Thursday, November 23, 2017

A reader...

...of this blog, after reading about Bishop Keenan (see the description of the Maryvale graduation),  has drawn attention to the joint Catholic/Jewish school  in his diocese. It sounds a really lovely school. Read more here...

Want to know about Christmas customs?

Why we eat/do/sing/ the things that we do?  How it fits in with the rest of the calendar?


See here


Something to ponder....

"Another effect that gives cause for alarm is that a man who grows accustomed to the use of contraceptive methods may forget the reverence due to a woman, and, disregarding her physical and emotional equilibrium, reduce her to being a mere instrument for the satisfaction of his own desires, no longer considering her as his partner whom he should surround with care and affection."

Who said that?

It seems extraordinarily prophetic, now that the ugly subculture of recent decades in Hollywood, the BBC, etc has been revealed by various women who have tales of molestation...

Click on to the Comments box to reveal who spoke so accurately over half a century ago.

And give him honour: he was bitterly attacked and hounded at the time, notably by people who should have been his staunchest allies.

Wednesday, November 22, 2017

You can listen to...

...the Redford Lecture here....Fr Richard Conrad on "Christ as the Father's face".

CAROL SINGING...

...at London Bridge railway station on Dec 19th, with the LOGS, Ladies Ordinariate Group. We've just been finalising plans - we always enjoy the singing and a tradition has developed in which we finish by having a celebration dinner together. This year, our youngest LOGS member has offered to cook it for us and it will be a full three-course event, and promises to be a real treat.

Come and hear us at London Bridge! From 6pm.

Where the sexual revolution has taken us...

...read this...

Tuesday, November 21, 2017

St Chad's Cathedral in Birmingham...

...is a rather magnificent setting for a graduation ceremony. Maryvale holds its graduations there each year, with the Archbishop attending.  This was the first time I had taken part in such a ceremony as a member of the academic staff, and it was rather exciting to see it all from that perspective. A splendid array of academic gowns and hoods as we walked in - a great contrast to the grey concrete and car parks and traffic jams of Birmingham as the rain drizzled down on the city.

Bishop John Keenan of Paisley presented the Awards - a  large number of deacons in Scotland do their training at Maryvale - and spoke very well, linking us to the centuries of Christian history: Celtic saints and Bl John Henry Newman and more...

All the academic staff stood to make the full Profession of Faith. Rather powerful stuff: "Moreover, I adhere with religious submission of will and intellect...." Things finished with Vespers: the psalms rolling back and forth, across the Cathedral...the Archbishop gave his blessing....we had a final hymn written specially for Maryvale and echoing the words of Bl John Henry Newman, sung to a grand old tune...and the Cathedral glowed with the candelight...

And then back to Maryvale for tea, the two main lecture halls opened up to create a large space with a generous buffet. It was a great delight to meet many old friends, including Fr Guy Nichols, who lectures at Oscott seminary as well as at Maryvale. We had enjoyed greeting one another in our academic robes, and it was fun later to be catching up on family news...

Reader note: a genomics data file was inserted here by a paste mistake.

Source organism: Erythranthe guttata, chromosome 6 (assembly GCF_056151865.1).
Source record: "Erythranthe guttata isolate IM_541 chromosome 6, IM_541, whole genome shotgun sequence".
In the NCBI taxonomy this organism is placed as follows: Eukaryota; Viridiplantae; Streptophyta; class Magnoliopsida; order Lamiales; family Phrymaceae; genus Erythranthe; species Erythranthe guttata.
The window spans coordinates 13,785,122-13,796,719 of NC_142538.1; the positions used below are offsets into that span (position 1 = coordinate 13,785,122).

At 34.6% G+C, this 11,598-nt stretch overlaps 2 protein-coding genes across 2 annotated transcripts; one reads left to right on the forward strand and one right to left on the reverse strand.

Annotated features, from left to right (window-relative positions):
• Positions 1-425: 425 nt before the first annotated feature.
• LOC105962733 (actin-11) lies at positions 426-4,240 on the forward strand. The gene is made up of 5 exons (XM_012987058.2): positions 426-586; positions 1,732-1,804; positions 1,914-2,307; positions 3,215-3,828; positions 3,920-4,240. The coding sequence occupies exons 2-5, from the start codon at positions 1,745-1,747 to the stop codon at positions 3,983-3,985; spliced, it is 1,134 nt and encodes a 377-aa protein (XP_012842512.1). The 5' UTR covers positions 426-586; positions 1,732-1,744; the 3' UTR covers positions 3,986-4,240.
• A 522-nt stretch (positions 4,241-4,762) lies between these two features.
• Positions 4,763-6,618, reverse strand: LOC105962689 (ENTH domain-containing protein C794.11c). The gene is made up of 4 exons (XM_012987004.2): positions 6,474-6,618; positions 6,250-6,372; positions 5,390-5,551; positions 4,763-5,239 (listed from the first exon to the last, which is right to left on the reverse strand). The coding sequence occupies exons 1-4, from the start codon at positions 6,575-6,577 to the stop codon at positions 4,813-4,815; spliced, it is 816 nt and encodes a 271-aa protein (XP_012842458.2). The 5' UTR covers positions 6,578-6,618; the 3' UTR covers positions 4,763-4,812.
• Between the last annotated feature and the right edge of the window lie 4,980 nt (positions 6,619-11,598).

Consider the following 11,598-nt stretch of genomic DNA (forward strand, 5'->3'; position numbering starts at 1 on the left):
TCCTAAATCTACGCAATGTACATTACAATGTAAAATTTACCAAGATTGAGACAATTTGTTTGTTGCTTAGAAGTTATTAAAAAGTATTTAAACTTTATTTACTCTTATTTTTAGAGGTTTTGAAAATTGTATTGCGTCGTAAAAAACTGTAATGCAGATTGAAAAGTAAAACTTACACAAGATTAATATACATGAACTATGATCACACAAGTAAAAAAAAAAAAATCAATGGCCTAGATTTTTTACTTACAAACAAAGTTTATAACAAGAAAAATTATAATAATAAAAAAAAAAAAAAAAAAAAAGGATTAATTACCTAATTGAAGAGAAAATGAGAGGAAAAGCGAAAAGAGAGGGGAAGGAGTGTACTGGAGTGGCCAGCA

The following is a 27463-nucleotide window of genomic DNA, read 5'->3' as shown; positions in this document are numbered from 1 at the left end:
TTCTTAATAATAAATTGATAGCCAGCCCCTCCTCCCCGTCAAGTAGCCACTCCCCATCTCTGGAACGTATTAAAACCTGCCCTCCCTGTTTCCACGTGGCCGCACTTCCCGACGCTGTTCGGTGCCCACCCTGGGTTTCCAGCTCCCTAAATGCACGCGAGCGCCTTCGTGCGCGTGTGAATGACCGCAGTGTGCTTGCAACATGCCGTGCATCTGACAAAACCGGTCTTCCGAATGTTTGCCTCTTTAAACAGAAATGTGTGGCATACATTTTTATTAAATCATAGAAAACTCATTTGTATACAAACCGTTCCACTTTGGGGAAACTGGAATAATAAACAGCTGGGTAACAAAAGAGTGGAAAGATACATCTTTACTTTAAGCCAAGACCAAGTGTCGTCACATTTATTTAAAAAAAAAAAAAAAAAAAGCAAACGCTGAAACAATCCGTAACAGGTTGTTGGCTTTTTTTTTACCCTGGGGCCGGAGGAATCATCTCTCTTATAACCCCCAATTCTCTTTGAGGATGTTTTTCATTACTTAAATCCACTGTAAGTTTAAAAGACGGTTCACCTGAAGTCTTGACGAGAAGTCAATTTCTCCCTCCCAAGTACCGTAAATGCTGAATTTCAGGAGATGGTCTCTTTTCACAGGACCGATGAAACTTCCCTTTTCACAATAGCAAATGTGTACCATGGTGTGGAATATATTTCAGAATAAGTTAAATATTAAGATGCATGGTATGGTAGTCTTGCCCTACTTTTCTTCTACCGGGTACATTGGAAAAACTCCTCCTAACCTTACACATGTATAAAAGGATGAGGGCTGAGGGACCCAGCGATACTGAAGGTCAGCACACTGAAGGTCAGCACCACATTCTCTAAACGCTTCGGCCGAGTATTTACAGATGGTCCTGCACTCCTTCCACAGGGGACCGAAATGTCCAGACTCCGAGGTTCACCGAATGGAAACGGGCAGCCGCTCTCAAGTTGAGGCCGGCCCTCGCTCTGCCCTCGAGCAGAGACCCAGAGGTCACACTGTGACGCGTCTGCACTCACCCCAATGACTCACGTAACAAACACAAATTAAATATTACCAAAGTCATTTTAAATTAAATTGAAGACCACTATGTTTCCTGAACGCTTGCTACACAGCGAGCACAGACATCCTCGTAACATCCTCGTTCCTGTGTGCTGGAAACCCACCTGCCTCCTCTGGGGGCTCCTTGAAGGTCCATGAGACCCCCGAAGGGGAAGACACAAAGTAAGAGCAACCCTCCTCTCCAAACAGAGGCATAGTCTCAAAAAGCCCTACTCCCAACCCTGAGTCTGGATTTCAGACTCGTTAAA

It was all countryside, meadows and lush fields...

...between Old Oscott and Birmingham when Newman first came to Old Oscott House in the 1840s. The house had been a Catholic family home for centuries, and had been a Mass centre in recusant times. Following the various Catholic Relief Acts and then Catholic Emancipation in 1829, its chapel had become more or less known.  John Henry Newman and his colleagues, newly received into full communion with the Catholic church, and needing somewhere to stay while they made plans for their future lives,  were made welcome in this old house....they formed a community and Newman named the house Maryvale.

Over a century and a half later, crunchy golden leaves cascade down on the garden paths, and the old house welcomes us in the November dusk, and we talk of Newman. A most agreeable dinner, and a sense of feeling at home - I love this place. On Monday morning we join the Bridgettine sisters for Mass, and then there is time for some quiet work as well as a meeting for associate staff. I always get a lot of work done at Maryvale: the house is peaceful, with good wifi access, and the presence of others quietly busy too...

An excellent lecture in the evening: the Redford Memorial Lecture, given by Fr Richard Conrad in the Maryvale chapel.  His topic was "the face of God", a rich Trinitarian exploration.

Saturday, November 18, 2017

...and now I am off...

...to Birmingham, with my academic robes, to take part in graduation ceremonies at the Maryvale Institute: among those graduating are students to whom I have been lecturing over the past couple of years.

I will also be attending the Redford  Memorial Lecture : Canon John Redford was a superb teacher and a formative influence on so many of us...

ON a crowded Tube train yesterday evening ...

...a kind young lady offered me a seat. We got chatting, and her accent revealed her to be French. We started to talk in that language  (haltingly, on my part - haven't used French since last visit a couple of summers ago)  - and she suggested that I might be interested in the lectures held by a group of French academics in London, which she attended regularly.  The next  happened to be on Saturday, and on the subject of the Hugenots: would I like to join her there?  I gave her my email and she promised to send the information to me:  I didn't think I would follow it up but when the email arrived, it  sounded interesting so I thought I would go.